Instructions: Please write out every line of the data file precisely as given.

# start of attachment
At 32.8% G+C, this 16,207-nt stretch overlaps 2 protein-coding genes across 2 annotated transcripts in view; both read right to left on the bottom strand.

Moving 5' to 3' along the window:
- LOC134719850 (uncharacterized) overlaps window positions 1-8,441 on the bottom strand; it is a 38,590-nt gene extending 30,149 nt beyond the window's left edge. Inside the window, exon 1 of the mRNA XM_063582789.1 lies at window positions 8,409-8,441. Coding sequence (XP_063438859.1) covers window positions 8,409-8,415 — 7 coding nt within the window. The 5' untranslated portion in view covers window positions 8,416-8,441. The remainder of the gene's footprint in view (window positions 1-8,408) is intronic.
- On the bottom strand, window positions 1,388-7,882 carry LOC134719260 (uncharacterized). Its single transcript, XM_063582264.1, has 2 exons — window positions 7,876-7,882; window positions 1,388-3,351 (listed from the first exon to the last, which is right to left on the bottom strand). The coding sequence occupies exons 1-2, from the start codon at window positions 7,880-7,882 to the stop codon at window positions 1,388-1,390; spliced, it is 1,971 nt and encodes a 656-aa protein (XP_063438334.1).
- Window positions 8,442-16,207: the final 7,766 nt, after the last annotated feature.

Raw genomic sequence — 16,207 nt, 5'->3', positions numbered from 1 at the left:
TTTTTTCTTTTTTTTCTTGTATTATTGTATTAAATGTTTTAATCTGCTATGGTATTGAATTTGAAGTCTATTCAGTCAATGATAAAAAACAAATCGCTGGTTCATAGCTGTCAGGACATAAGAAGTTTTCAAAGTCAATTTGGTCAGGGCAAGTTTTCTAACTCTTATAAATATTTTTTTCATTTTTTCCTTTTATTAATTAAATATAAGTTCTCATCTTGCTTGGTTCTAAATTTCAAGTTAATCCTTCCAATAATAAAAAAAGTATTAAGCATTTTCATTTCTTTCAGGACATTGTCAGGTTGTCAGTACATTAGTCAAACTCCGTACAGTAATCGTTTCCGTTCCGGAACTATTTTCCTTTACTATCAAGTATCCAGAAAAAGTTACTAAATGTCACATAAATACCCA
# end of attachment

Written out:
At 32.8% G+C, this 16,207-nt stretch overlaps 2 protein-coding genes across 2 annotated transcripts in view; both read right to left on the bottom strand.

Moving 5' to 3' along the window:
- LOC134719850 (uncharacterized) overlaps window positions 1-8,441 on the bottom strand; it is a 38,590-nt gene extending 30,149 nt beyond the window's left edge. Inside the window, exon 1 of the mRNA XM_063582789.1 lies at window positions 8,409-8,441. Coding sequence (XP_063438859.1) covers window positions 8,409-8,415 — 7 coding nt within the window. The 5' untranslated portion in view covers window positions 8,416-8,441. The remainder of the gene's footprint in view (window positions 1-8,408) is intronic.
- On the bottom strand, window positions 1,388-7,882 carry LOC134719260 (uncharacterized). Its single transcript, XM_063582264.1, has 2 exons — window positions 7,876-7,882; window positions 1,388-3,351 (listed from the first exon to the last, which is right to left on the bottom strand). The coding sequence occupies exons 1-2, from the start codon at window positions 7,880-7,882 to the stop codon at window positions 1,388-1,390; spliced, it is 1,971 nt and encodes a 656-aa protein (XP_063438334.1).
- Window positions 8,442-16,207: the final 7,766 nt, after the last annotated feature.

Raw genomic sequence — 16,207 nt, 5'->3', positions numbered from 1 at the left:
TTTTTTCTTTTTTTTCTTGTATTATTGTATTAAATGTTTTAATCTGCTATGGTATTGAATTTGAAGTCTATTCAGTCAATGATAAAAAACAAATCGCTGGTTCATAGCTGTCAGGACATAAGAAGTTTTCAAAGTCAATTTGGTCAGGGCAAGTTTTCTAACTCTTATAAATATTTTTTTCATTTTTTCCTTTTATTAATTAAATATAAGTTCTCATCTTGCTTGGTTCTAAATTTCAAGTTAATCCTTCCAATAATAAAAAAAGTATTAAGCATTTTCATTTCTTTCAGGACATTGTCAGGTTGTCAGTACATTAGTCAAACTCCGTACAGTAATCGTTTCCGTTCCGGAACTATTTTCCTTTACTATCAAGTATCCAGAAAAAGTTACTAAATGTCACATAAATACCCA